Ironically, coaching is allowed during matches at the French Open but certain rules must be followed. ‘Verbal’ coaching can only be issued from the coaches and their team if they are sitting in the designated player’s box. Instructions must be limited to a few words and can only be given if the player is in the same half of the court as their coach. Although non-verbal coaching is allowed regardless of what side the player is on. Finally, players can’t start a conversation with their coach unless it is during a medical break, a bathroom break or when their opponent is changing clothes.

However, the Tsitsipas brothers have been found in violation of these rules, which is likely due to their animated father in the stands who is also their coach. Apostolos Tsitsipas has been given coaching violations in the past at other events, including the 2022 Australian Open. 

The value of the fines are €4,600 and €9,200 for the Tsitsipas brothers in the doubles, as well as an additional €7,400 just for Stefanos in the singles. In total, the value of their fines is €21,200. However, the penalty is unlikely to have an impact on the duo whose combined earnings for playing in this year’s French Open amount to roughly €495,000.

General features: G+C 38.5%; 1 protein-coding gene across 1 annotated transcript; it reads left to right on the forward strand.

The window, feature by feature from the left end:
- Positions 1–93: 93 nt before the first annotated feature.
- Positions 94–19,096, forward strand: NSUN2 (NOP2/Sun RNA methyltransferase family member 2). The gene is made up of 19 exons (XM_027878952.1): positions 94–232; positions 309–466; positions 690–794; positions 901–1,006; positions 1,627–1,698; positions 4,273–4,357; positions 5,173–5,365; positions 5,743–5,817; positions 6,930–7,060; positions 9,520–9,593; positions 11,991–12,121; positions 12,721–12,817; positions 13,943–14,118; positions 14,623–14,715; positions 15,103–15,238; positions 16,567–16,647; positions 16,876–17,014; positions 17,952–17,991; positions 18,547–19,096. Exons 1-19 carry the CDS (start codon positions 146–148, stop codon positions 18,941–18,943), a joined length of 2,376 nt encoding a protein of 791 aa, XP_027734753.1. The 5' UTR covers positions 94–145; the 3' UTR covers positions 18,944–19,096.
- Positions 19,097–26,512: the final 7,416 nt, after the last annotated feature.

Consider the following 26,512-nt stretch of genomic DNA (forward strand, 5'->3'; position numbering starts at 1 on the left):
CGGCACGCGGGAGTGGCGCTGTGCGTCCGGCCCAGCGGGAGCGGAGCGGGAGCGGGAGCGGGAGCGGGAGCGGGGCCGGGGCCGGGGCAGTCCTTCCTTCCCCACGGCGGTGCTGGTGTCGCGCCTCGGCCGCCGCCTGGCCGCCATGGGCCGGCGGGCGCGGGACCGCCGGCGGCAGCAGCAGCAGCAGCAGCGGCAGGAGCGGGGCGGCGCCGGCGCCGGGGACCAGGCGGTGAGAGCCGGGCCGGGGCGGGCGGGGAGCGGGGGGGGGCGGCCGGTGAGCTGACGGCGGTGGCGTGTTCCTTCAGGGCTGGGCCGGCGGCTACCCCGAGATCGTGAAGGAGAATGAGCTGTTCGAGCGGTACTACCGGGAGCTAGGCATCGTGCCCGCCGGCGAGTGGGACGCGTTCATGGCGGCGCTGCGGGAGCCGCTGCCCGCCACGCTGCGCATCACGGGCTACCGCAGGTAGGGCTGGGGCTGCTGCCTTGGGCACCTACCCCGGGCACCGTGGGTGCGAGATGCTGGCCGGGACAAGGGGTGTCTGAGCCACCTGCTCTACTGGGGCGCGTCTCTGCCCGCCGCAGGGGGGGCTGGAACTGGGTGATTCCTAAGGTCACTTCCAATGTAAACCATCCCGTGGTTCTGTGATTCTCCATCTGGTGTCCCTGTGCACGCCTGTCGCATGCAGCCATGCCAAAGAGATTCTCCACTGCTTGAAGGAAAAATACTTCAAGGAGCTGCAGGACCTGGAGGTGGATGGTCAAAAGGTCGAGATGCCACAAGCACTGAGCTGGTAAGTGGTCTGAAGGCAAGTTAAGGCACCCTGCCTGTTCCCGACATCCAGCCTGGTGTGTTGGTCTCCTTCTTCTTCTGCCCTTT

So far in the tournament, the highest single fine to be issued this year was against Terence Atmane who hit a ball out of frustration that struck a fan in the stands. Atmane, who later apologised for his actions, managed to avoid getting disqualified from the match. Instead, he was fined €23,000. 

Continue Reading